As we endeavour to move away from oil and gas towards a greater reliance on electricity, a very real problem is the ability (or lack thereof) of UK electricity infrastructure to cope with the increased demand.
In the bid to reach net zero, we need to increase generation from clean energy sources. This comes with the additional need for electricity storage, whether in the form of batteries or otherwise. All of these generation and energy sources will need to be connected to the electricity grid. In addition, as we move towards heating our homes and cooking etc. with electricity rather than gas, each household will have higher capacity needs. The UK electricity grid is not built for such a high capacity or for so many connections.
The grid is already overstretched, as highlighted by an article in BloombergNEF. The article reports that requests to connect to the grid have quadrupled in the past four years and there are queues of developers waiting to connect. Also reported by an article in The Economist (behind a paywall), a recent letter from the Greater London Authority noted that new housing developments are being told that they will need to wait until between 2027 and 2030 to be connected.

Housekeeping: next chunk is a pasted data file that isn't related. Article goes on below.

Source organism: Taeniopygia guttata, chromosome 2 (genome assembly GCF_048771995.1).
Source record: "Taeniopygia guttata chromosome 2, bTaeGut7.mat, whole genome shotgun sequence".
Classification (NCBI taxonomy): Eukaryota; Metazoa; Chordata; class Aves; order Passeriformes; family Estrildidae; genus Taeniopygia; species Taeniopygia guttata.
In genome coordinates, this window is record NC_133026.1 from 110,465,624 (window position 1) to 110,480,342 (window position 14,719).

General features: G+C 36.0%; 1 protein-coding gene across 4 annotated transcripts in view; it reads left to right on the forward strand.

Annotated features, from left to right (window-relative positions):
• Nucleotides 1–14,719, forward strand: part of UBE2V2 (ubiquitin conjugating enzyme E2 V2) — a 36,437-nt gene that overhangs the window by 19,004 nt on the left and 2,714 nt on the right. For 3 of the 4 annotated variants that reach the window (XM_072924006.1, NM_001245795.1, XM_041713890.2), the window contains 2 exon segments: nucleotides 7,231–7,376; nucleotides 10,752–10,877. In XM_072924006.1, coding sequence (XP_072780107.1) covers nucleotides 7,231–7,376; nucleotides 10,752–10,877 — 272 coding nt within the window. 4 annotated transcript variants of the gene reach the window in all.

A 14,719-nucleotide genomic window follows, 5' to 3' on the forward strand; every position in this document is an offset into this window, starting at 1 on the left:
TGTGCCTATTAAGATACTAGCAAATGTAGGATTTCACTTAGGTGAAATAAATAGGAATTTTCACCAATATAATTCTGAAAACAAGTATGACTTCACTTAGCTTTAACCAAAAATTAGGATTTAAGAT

The road to net zero is not as simple as adding solar panels to the top of buildings. The whole of the UK electricity grid will need to be upgraded. But in a cost of living crisis, the question of who will foot the bill is of great concern.
In the last four years, there has been a quadrupling in applicants to the U.K. power system, and this year the number is expected to rise even further, said Roisin Quinn, director of customer connections for National Grid Electricity Transmission